Towns You Should Know
The 1881 Gunfight Behind the O.K. Corral, featuring the Earp brothers and Doc Holliday versus the Clantons and McLaurys, put this mining town on the map.
The Black Hills gold rush gave rise to this mining town, while the 1876 murder of Wild Bill Hickok as he was gambling underscored the town’s lawlessness.
El Paso, TX
This Rio Grande border town has a 400-year history that includes the 1680 Pueblo Revolt and the launch of the Mexican Revolution in 1910. John Wesley Hardin and other notables rest in Concordia, the largest cemetery in the Southwest.
Virginia City, MT
This historical gold mining town was the Territorial capital of Montana, and its lawlessness inspired vigilante rule; the vigilance committee’s secret motto “3-7-77” is still an insignia for the Montana Highway Patrol.
This western terminus of the Pony Express is California’s capital city; the town grew faster during the 1849 Gold Rush thanks to the protection of the nearby Sutter’s Fort.
Dr. William C. McKay established his trading post here in 1851, with trade remaining the heart of the town, especially after the still-operating Pendleton Woolen Mills was founded in 1893.
Coffeyville’s most famous moment came when its local citizens brought about the end of the Dalton Gang – four of the gang were killed during a foiled double bank robbery in 1892.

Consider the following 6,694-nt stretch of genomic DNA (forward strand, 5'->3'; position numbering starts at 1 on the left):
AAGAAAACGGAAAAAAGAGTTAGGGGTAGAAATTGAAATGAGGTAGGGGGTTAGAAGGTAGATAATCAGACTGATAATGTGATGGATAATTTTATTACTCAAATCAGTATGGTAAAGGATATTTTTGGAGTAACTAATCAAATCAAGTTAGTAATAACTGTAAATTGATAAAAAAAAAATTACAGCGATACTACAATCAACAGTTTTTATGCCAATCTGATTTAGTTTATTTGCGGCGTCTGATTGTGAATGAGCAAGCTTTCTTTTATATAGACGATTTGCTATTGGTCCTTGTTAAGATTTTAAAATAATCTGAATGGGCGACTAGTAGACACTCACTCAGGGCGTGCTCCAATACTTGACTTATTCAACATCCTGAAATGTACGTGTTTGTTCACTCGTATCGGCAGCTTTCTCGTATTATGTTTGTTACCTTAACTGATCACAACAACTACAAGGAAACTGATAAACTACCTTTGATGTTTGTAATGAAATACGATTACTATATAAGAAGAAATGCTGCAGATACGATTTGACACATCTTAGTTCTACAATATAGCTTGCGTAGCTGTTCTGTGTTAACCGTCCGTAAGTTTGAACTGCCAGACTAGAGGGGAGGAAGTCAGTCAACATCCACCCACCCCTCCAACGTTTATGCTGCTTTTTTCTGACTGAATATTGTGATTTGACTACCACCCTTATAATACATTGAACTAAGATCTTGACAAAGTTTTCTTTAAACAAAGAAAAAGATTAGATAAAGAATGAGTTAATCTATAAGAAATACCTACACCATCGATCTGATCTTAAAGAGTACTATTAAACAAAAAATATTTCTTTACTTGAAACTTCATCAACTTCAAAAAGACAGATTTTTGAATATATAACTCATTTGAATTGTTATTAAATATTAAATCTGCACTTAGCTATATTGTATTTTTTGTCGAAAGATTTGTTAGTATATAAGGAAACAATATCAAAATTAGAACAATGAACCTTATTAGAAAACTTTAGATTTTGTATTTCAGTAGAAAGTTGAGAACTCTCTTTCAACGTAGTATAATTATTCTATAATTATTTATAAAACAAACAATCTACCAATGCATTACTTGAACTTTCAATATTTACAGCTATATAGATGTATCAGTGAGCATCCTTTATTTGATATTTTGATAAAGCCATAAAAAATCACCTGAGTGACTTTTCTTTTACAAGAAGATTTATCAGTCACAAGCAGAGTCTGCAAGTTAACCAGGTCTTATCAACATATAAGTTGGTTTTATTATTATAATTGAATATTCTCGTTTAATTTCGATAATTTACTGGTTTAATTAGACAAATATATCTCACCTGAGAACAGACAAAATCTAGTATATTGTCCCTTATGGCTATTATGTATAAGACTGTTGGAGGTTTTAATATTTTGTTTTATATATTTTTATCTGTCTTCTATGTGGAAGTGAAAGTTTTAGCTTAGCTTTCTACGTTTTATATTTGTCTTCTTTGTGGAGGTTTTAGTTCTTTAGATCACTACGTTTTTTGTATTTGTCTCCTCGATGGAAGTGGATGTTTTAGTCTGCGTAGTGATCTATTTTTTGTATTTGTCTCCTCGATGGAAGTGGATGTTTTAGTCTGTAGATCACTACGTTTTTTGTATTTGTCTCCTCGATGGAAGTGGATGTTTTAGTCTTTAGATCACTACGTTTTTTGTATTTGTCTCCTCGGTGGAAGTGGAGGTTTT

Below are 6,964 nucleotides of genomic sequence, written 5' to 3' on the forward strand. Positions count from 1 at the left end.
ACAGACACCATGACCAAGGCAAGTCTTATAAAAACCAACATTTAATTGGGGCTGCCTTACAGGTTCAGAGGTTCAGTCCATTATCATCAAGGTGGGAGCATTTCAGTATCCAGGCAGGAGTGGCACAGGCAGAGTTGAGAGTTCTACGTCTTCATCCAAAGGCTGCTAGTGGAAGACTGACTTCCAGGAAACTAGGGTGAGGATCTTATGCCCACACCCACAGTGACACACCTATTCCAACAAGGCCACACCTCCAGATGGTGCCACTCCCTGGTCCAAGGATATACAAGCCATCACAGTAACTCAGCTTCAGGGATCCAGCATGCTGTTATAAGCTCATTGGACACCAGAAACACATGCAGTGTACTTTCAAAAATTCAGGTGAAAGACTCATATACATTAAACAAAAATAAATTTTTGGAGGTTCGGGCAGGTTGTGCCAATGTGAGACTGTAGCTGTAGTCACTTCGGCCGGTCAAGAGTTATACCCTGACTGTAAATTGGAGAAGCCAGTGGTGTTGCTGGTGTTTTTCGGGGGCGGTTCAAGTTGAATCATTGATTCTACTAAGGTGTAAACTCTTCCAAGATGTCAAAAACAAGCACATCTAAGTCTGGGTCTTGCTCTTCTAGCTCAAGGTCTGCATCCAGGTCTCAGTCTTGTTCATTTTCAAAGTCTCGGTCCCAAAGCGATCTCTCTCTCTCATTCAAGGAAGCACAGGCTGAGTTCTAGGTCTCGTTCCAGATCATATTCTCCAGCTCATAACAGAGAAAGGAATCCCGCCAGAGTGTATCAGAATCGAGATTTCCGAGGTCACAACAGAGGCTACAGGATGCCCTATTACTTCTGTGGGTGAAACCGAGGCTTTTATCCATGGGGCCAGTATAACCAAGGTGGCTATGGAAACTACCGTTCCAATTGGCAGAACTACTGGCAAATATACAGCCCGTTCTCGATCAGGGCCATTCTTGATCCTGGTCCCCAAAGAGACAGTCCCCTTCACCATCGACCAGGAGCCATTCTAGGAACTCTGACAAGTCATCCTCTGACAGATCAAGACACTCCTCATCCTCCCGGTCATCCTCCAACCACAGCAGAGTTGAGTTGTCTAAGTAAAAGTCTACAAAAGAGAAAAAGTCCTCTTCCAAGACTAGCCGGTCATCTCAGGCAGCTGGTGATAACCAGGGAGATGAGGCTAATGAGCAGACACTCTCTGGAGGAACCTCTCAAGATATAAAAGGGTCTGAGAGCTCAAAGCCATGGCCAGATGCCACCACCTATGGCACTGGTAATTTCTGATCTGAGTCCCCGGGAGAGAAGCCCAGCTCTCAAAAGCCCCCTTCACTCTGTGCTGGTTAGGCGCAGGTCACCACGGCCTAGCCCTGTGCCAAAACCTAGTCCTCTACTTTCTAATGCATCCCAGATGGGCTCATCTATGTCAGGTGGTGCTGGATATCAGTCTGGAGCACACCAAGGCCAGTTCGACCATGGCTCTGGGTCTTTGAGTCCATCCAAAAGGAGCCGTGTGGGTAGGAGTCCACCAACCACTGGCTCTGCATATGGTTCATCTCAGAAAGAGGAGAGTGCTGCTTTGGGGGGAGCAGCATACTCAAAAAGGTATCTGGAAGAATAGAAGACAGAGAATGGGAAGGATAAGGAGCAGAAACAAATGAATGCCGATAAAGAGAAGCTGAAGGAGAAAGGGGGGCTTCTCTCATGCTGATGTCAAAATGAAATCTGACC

San Antonio, TX
At the start of the Chisholm Trail, this river walk town offers 18h century Catholic missions, including the Alamo, plus centuries-old landmark buildings and 16 historic districts.
Silver City, NM
Founded in 1870 after the discovery of silver ore deposits, Silver City gained notoriety for its sheriff who was the first lawman to arrest Billy the Kid and for its deadly and dangerous first town marshal Dan Tucker.
St. Joseph, MO
In this sesquicentennial year of the Pony Express, St. Joseph includes among its 50 historic registered sites the Pony Express National Museum and the pony’s headquarters, the Patee House. Plus, Jesse James met his demise here in 1882.
Within six hours in 1889, this prairie rail stop became home to more than 10,000 people. The original territorial capital offers nationally-significant, late 19th-and early 20th-century architecture.
This 1855 saw and flour mill town offers numerous examples of 1800s architecture, some of which were seen by the James-Younger Gang when the local citizens thwarted the gang’s bank robbery in 1876.